Under California Vehicle Code 23152 a person may have their license suspended as a result of driving under the influence.
Under the California Vehicle Code, suspension means that a person’s privilege to operate a motor vehicle is temporarily withdrawn. California implemented the Admin Per Se (APS) program in 1990 and allows a police officer to immediately confiscate your license if you are pulled over for a DUI and you meet any of the following criteria:
- Your blood alcohol content (BAC) is 0.08% or more while driving a non-commercial vehicle,
- Your BAC is 0.04% or more while driving a commercial vehicle,
- Your BAC is 0.01% or more while you are under 21 years old and driving, or
- You refuse to take the chemical breath or blood test after you are lawfully arrested.1
If your breath, urine, or blood test showed a BAC 0.08% or more, and it is your first DUI offense, your license will be suspended for four months.
If you are under 21 when you are arrested for a DUI and your BAC was 0.01% or more, and if this was your first offense, your license will be suspended for one year.
If you did not complete or refused to take a breath, blood, or urine test and this is your first offense, then your license will be suspended for one year.
Since it is your first offense, you may qualify for a restricted driver’s license that will allow you to drive to and from work and any court imposed DUI programs. You may apply for a restricted license at any DMV location. However, if you refused to take a chemical test or are under 21 at the time of your arrest, you are not eligible for a restricted drivers’ license. When you apply for your restricted license you will have to pay a $125 reissue fee and show proof of financial responsibility, otherwise known as SR-22 insurance.
SR-22 insurance is a type of insurance that allows you, after conviction of a DUI, to get your license reinstated after the period of suspension ends or a restricted license if permitted. An SR-22 is a document that shows proof of financial responsibility and the insurer files in with your state’s DMV. You must carry this insurance with you until your probation period ends and at that time the SR-22 insurance will expire.
In addition to the immediate confiscation of your drivers’ license you may face an additional suspension from the court. The court will likely suspend your license for six months and will not reissue it until you have proof of financial responsibility and that you successfully completed your driving under the influence program required by the court.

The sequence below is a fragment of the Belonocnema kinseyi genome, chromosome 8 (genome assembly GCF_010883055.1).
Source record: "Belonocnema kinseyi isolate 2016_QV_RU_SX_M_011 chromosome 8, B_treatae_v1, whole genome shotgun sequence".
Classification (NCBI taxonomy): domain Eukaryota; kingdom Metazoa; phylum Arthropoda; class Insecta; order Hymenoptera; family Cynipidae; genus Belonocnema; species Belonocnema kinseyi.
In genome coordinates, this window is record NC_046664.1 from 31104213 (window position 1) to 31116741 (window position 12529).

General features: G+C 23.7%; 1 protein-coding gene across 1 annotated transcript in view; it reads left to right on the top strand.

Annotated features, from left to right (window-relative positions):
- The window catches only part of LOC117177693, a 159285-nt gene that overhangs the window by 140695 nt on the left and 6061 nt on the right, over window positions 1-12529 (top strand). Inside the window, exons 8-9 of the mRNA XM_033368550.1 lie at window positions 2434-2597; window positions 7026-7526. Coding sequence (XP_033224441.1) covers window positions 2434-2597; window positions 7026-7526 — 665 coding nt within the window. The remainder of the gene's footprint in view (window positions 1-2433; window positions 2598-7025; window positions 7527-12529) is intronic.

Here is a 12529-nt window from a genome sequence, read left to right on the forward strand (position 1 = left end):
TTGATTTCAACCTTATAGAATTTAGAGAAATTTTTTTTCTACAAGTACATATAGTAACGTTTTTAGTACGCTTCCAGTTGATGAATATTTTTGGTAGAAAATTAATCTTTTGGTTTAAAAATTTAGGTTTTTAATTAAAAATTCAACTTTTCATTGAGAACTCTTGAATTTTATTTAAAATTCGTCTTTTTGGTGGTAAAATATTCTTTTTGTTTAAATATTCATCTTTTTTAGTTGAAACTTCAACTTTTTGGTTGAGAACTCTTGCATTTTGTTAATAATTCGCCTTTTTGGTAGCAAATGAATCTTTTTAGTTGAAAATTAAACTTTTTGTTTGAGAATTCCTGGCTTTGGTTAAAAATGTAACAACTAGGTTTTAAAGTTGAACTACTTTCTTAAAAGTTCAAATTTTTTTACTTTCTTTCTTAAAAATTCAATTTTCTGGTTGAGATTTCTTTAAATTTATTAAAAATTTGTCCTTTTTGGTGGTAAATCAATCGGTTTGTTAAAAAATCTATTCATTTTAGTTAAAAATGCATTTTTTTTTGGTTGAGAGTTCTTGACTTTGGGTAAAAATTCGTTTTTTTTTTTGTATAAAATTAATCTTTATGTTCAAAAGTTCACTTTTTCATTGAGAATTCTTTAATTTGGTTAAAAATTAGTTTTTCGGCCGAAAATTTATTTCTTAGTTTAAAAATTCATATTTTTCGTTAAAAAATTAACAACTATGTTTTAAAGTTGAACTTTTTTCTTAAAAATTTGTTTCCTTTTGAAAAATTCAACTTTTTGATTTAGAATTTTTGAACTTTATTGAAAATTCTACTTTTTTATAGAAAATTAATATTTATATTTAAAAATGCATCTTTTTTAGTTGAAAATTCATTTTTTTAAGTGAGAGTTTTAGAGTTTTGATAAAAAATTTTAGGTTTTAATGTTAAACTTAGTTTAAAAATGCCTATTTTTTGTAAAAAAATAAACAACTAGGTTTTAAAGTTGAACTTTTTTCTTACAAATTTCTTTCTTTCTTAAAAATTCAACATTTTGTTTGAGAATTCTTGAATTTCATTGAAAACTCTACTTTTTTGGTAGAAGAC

This APS program has served successfully as a large deterrent for driving under the influence because of the immediate loss of your license that you will face if arrested for a DUI.
When you are arrested for a DUI, the arresting officer will give you an Order of Suspension or Revocation when they confiscated your license at the scene. If the officer did not provide you with an Order of Suspension or Revocation upon arrest, the DMV will mail you one. The order will include a temporary drivers’ license. This temporary license is valid for 30 days from the issue date. The license suspension or revocation period will begin at the end of the 30 days. It is at that time that you are permitted to apply for a restricted license at any DMV office.
After you receive your Order of Suspension or Revocation, you have 10 days to schedule a DMV hearing to contest the Order.
The timing of the suspension can be a little confusing. If you receive an Order of Suspension or Revocation upon your arrest for a DUI, the suspension starts 30 days from that date. This means that you can continue to drive for 30 days on your temporary license that should be issued with the suspension notice. However, if for some reason the officer does not issue you and Order of Suspension or Revocation upon arrest, the DMV will mail you one. If this happens, remember that your license suspension begins 30 days from the date of issue, which is not necessarily the same date that you receive it in the mail.
If I plead to a lesser charge in court that does not require my license to be suspended, can I get it back?
This all depends on which charge you plea to. In some circumstances, the DMV can still uphold its suspension of your license for the four-month period.
It is important to consult an attorney immediately because you only have an initial 10 days from the issue of an order of suspension or revocation to contest the decision to the DMV. Also, the timing of the suspension requirements can be rather confusing and if your license is suspended its very important to have the timing of your suspension coordinated properly. It is important to prevent any extra days of suspension by coordinating your court case and dmv matter so that you do not get pulled over for driving on a suspended license.
Contact us for a free confidential consultation at: (818) 351-9555.
In Recognition Of Our Work We Have Been Awarded
Request A Free Consultation 818-351-9555
- California Vehicle Code Section 13353.2 [↩]